Grab an old towel and throw it over the table you will be using for cleaning. But If you want to ensure nothing gets down to the finish of your wife’s new table check out these gun cleaning mats. It is best to find a large table so you can have plenty of room to turn your weapon in every direction and lots of space to place all of your cleaning tools.
Next, you want to put on an apron and some cleaning gloves. Many gun cleaning solvents have toxic ingredients that can damage your skin. It is also pretty hard to get old oil, gunpowder, and other deposits off your skin and clothes. A good pair of disposable latex gloves will keep your hands clean and safe while an apron will protect your clothing from black oil splashes while you scrub your weapon.
Step Two: (Very Urgent) Make Sure Weapon Is Unloaded
This is one of the most important steps. Always unload and double-check if your rifle is unloaded. Grab it from the safe and remove the magazine (if your rifle has a detachable magazine) from the weapon. Next, open the action and inspect the chamber for a bullet. If your weapon has a fixed magazine, then you should ensure that all rounds have been extracted.
This may seem like an obvious step, but it is often overlooked. Failing to check if your weapon is loaded is one of the biggest culprits for shooting accidents.
You also want to remove the ammunition from a loose magazine because this part also needs to be thoroughly cleaned.
Place all of your ammunition in a separate workspace away from your cleaning area.
Step Three: Double-check
Yes, we can never stress the importance of gun safety too much. Check your weapon once again—just to make sure. Even the best hunters and tactical experts can make a mistake. Double-checking won’t hurt anyone but failing to double-check could cost a life.
Step Four: Determine the Level of Cleaning
There are two different weapon cleaning strategies:
Routine cleaning should be done after every firearm use, even if you only fired off a dozen of non-corrosive shots at a shooting range. This form of cleaning is not quite as extensive and is nice and quick.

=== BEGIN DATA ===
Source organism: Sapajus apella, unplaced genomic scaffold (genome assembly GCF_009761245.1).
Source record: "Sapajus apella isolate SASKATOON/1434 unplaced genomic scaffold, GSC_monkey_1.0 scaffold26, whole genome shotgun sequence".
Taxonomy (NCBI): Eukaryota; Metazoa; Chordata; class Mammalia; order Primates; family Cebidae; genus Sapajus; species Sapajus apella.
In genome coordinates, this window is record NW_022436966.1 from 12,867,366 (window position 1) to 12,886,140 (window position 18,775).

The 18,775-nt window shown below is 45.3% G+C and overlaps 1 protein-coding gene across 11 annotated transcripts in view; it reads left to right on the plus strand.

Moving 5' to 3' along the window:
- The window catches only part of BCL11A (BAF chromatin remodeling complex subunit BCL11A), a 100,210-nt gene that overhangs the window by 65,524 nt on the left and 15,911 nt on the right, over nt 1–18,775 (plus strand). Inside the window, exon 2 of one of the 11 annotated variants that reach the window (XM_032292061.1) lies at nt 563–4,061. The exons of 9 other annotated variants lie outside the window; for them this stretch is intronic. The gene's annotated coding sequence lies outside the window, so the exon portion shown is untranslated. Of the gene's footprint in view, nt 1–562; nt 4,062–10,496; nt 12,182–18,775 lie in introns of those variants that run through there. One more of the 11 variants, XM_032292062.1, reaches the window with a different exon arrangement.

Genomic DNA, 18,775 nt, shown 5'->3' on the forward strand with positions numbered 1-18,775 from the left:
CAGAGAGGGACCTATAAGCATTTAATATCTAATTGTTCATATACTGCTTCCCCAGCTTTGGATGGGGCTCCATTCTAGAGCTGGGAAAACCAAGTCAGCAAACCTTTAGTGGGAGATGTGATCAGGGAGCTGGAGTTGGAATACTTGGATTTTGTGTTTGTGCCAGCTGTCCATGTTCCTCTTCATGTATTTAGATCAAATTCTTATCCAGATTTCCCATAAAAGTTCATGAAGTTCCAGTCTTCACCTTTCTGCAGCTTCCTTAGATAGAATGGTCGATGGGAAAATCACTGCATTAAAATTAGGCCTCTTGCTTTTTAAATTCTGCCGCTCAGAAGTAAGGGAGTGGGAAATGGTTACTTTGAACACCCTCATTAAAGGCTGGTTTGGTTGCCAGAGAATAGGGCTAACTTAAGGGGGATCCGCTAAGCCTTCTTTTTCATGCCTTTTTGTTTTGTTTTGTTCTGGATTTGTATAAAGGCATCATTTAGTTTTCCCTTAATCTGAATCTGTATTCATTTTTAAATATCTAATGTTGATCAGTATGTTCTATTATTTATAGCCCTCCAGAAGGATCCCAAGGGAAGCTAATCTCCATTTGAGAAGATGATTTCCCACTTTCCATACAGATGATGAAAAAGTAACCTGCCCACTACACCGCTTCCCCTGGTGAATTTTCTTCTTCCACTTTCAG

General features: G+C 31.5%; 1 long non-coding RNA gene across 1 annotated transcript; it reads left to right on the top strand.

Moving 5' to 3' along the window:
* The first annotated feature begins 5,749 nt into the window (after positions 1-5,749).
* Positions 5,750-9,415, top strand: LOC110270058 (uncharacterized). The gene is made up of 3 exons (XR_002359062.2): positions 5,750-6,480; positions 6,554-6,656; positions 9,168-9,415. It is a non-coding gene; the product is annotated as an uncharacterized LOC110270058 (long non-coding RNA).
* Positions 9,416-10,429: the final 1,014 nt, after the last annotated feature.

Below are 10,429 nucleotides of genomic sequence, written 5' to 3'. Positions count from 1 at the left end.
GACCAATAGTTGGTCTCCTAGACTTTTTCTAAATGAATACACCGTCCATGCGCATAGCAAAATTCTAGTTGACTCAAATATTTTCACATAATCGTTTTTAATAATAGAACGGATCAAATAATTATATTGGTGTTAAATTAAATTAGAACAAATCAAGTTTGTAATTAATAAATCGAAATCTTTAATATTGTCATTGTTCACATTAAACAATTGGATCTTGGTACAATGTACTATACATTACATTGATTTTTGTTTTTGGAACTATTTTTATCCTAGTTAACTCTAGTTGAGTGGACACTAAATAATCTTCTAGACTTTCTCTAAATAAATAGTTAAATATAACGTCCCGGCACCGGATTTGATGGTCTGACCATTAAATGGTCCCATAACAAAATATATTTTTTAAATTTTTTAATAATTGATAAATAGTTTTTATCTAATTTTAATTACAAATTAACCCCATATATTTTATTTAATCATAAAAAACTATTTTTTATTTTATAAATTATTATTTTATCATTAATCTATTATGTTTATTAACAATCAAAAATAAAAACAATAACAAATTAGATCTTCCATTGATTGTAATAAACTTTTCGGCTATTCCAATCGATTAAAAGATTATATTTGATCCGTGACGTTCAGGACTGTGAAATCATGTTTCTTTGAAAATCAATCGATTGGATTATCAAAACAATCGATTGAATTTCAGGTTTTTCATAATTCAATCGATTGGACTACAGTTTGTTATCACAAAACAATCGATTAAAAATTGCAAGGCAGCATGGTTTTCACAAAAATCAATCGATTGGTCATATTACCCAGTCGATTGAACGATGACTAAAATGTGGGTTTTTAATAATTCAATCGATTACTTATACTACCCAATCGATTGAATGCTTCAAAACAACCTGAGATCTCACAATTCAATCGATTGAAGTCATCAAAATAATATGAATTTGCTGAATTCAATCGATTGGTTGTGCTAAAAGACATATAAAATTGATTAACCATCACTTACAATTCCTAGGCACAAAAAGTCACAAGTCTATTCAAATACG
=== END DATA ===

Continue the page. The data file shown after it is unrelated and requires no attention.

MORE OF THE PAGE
A thorough cleaning should be done after an extensive hunting trip if your weapon happens to get wet or dirty. It is also good to clean your weapon thoroughly if you have had it bottled up in a gun safe for a year or more.
In these steps, we are going to show you how to do a thorough weapon clean.
The Steps for Cleaning your Firearm
Once your space is ready, have all the tools and products needed, your gun is safe, and you know what level of cleaning you want to do, it’s time for you to get cleaning. Here is a quick look at the best steps for cleaning your gun.
Step One: Disassemble Rifle
By now you should know how to disassemble your weapon. If you don’t, then it might be a good idea to book a weapon handling course at a local gun ranch so a professional can teach you how to properly handle your firearm. Your rifle should also have a rifle’s manual that you can follow for reference.
You will need to remove the bolt by removing the magazine or by opening the magazine floorplate depending on the type of weapon you have. Also, remove the stock, scope, and disassemble the bolt.
Step Two: Dust Off Weapon
Now dust the rifle off on the outside. You can use a barber brush to get any dirt and deposits off your weapon exterior. Use a small rag to reach in small nooks and crannies.
Step Three: Clean the Bolt
Place a few drops of weapon-cleaning solvent on a 12-gauge patch and wipe down your bolt. You can also dip q-tips in the solvent to clean the bolt face and the extractor base. If you have a spray solvent, then you can spray some down the barrel. Allow the solvent to sit for a couple of minutes.